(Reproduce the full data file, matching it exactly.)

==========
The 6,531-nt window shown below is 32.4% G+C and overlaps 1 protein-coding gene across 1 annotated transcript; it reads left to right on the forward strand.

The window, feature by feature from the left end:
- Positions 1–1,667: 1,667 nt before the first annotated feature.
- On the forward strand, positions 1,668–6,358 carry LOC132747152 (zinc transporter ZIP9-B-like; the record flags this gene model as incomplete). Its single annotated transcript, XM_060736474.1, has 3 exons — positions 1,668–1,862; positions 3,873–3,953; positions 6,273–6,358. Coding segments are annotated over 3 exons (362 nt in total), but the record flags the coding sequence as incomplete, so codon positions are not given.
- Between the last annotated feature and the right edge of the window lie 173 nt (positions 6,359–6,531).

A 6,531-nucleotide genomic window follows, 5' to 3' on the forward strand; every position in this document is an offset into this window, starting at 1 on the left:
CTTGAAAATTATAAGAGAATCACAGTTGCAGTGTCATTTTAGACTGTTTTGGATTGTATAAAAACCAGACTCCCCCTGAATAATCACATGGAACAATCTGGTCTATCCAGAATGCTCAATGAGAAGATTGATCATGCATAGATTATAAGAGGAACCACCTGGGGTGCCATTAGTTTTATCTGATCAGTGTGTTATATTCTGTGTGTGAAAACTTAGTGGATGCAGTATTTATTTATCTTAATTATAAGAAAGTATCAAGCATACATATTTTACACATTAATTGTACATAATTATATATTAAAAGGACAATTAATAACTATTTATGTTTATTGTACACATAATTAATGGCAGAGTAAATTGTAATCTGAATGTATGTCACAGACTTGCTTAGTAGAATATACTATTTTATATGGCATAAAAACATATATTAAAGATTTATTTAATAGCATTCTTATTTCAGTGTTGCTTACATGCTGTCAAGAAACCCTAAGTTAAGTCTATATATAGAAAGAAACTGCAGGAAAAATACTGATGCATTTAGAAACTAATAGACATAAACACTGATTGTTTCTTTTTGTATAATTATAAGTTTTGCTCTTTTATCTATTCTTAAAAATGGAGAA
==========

The 6,531-nt window shown below is 32.4% G+C and overlaps 1 protein-coding gene across 1 annotated transcript; it reads left to right on the forward strand.

The window, feature by feature from the left end:
- Positions 1–1,667: 1,667 nt before the first annotated feature.
- On the forward strand, positions 1,668–6,358 carry LOC132747152 (zinc transporter ZIP9-B-like; the record flags this gene model as incomplete). Its single annotated transcript, XM_060736474.1, has 3 exons — positions 1,668–1,862; positions 3,873–3,953; positions 6,273–6,358. Coding segments are annotated over 3 exons (362 nt in total), but the record flags the coding sequence as incomplete, so codon positions are not given.
- Between the last annotated feature and the right edge of the window lie 173 nt (positions 6,359–6,531).

A 6,531-nucleotide genomic window follows, 5' to 3' on the forward strand; every position in this document is an offset into this window, starting at 1 on the left:
CTTGAAAATTATAAGAGAATCACAGTTGCAGTGTCATTTTAGACTGTTTTGGATTGTATAAAAACCAGACTCCCCCTGAATAATCACATGGAACAATCTGGTCTATCCAGAATGCTCAATGAGAAGATTGATCATGCATAGATTATAAGAGGAACCACCTGGGGTGCCATTAGTTTTATCTGATCAGTGTGTTATATTCTGTGTGTGAAAACTTAGTGGATGCAGTATTTATTTATCTTAATTATAAGAAAGTATCAAGCATACATATTTTACACATTAATTGTACATAATTATATATTAAAAGGACAATTAATAACTATTTATGTTTATTGTACACATAATTAATGGCAGAGTAAATTGTAATCTGAATGTATGTCACAGACTTGCTTAGTAGAATATACTATTTTATATGGCATAAAAACATATATTAAAGATTTATTTAATAGCATTCTTATTTCAGTGTTGCTTACATGCTGTCAAGAAACCCTAAGTTAAGTCTATATATAGAAAGAAACTGCAGGAAAAATACTGATGCATTTAGAAACTAATAGACATAAACACTGATTGTTTCTTTTTGTATAATTATAAGTTTTGCTCTTTTATCTATTCTTAAAAATGGAGAA